Groups as moral boundaries: A developmental perspective

Lisa Chalik, Marjorie Rhodes

Research output: Chapter in Book/Report/Conference proceedingChapter


In this chapter we present the perspective that social groups serve as moral boundaries. Social groups establish the bounds within which people hold moral obligations toward one another. The belief that people are morally obligated toward fellow social group members, but not toward members of other groups, is an early-emerging feature of human cognition, arising out of domain-general processes in conceptual development. We review evidence that supports this account from the adult and child moral cognition literature, and we describe the developmental processes by which people come to view social groups as shaping moral obligation. We conclude with suggestions about how this account can inform the study of social cognitive development more broadly, as well as how it can be used to promote positive moral socialization.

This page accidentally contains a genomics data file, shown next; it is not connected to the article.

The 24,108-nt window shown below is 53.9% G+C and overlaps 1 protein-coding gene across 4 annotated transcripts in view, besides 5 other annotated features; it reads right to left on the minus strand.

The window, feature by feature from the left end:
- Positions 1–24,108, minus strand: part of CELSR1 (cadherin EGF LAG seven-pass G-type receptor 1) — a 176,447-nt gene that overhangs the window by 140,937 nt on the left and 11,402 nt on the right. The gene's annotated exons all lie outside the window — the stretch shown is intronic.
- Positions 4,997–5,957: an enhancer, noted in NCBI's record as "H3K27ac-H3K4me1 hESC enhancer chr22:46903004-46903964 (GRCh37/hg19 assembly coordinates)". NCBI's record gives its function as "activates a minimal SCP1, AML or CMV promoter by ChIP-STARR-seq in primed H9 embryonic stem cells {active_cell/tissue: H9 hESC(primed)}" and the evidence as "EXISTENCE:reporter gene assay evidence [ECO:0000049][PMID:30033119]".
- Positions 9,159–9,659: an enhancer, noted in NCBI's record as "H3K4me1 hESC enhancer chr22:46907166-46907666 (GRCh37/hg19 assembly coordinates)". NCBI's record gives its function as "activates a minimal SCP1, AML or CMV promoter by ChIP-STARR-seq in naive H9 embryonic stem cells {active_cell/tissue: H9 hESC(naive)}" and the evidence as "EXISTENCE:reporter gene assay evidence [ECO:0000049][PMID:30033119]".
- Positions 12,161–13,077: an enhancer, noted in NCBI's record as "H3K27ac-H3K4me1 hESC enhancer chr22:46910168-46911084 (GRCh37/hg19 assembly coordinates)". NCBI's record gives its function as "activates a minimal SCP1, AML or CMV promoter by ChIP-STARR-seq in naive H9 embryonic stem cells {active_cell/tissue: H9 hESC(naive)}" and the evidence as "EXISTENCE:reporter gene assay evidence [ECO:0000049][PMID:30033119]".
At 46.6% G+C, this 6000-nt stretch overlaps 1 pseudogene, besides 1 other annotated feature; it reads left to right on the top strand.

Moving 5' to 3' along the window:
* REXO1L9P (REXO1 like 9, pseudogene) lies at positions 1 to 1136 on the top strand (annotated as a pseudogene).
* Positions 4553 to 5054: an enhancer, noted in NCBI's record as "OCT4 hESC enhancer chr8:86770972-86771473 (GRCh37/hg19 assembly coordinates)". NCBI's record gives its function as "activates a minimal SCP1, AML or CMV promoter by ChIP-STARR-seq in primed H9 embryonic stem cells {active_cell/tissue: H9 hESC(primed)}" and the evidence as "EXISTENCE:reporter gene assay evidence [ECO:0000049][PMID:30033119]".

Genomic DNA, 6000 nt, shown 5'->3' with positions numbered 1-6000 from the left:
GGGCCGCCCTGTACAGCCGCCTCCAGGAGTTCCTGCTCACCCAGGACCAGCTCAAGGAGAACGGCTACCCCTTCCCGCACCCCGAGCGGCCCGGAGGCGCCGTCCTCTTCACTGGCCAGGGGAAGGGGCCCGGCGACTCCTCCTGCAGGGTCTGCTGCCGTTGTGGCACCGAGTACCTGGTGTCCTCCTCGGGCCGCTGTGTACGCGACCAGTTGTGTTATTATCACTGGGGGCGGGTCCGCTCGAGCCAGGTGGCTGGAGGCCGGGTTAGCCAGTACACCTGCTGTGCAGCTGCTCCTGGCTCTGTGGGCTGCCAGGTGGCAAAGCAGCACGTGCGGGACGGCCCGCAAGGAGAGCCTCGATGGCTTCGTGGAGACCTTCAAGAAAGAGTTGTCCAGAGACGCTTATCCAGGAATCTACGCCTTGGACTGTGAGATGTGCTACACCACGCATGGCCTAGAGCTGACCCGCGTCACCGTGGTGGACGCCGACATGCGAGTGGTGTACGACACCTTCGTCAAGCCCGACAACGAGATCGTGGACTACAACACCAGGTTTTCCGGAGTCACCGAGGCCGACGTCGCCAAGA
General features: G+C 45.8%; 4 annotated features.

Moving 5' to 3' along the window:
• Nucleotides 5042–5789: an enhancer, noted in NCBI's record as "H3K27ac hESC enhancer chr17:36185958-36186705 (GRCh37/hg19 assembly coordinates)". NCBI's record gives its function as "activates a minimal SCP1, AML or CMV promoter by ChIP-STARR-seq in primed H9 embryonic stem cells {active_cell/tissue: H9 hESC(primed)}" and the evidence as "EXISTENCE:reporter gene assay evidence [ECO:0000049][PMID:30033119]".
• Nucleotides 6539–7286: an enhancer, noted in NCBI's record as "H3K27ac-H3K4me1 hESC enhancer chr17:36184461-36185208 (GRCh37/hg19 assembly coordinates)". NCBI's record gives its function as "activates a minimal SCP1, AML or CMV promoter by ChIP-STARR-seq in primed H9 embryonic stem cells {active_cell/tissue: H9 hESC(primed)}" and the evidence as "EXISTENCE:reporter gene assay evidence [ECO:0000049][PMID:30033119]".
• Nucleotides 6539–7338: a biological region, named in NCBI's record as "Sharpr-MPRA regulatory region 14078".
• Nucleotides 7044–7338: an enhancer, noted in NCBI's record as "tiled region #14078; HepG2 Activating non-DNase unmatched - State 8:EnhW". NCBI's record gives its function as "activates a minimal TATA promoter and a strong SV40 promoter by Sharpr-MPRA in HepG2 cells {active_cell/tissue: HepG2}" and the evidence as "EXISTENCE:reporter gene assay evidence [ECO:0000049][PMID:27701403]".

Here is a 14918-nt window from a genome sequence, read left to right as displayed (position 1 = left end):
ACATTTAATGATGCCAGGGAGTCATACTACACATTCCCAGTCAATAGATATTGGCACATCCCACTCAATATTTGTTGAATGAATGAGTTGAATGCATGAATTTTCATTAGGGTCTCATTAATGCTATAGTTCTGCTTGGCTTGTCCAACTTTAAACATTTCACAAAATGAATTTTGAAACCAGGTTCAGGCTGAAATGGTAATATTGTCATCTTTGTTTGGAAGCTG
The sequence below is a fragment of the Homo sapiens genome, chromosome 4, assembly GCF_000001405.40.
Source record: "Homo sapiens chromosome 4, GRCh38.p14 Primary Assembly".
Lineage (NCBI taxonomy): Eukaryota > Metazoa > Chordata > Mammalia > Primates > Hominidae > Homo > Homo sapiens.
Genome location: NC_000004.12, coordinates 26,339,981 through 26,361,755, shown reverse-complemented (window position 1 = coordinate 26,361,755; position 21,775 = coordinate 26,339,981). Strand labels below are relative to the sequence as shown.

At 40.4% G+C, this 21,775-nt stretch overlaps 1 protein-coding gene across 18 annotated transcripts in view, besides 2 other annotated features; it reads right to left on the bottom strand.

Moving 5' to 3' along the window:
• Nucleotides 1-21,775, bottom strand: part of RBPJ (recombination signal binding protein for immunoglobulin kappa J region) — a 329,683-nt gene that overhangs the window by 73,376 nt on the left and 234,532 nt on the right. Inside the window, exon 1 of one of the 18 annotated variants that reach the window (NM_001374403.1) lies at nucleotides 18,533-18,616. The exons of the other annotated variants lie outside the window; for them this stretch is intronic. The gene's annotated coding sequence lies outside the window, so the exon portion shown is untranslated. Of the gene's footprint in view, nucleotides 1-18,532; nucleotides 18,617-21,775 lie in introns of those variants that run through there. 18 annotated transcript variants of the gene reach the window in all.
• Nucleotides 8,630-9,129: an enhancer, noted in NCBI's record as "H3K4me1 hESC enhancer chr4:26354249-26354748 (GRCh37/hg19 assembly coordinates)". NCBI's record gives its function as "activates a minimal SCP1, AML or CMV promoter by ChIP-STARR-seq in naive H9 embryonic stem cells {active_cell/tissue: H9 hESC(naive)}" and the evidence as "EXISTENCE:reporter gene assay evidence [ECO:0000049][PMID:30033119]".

Original languageEnglish (US)
Title of host publicationAdvances in Child Development and Behavior
EditorsJanette B. Benson
PublisherAcademic Press Inc.
Number of pages31
ISBN (Print)9780128203712
StatePublished - 2020

Publication series

NameAdvances in child development and behavior
ISSN (Print)0065-2407


  • Conceptual development
  • Developmental processes
  • Domain-general processes
  • Intergroup cognition
  • Moral cognition
  • Moral philosophy
  • Social categorization
  • Social cognitive development
  • Social relationships
  • Socialization
  • Humans
  • Child, Preschool
  • Infant
  • Morals
  • Group Processes
  • Social Perception
  • Child Development
  • Child
  • Concept Formation

ASJC Scopus subject areas

  • Developmental and Educational Psychology
  • Behavioral Neuroscience
  • Pediatrics, Perinatology, and Child Health


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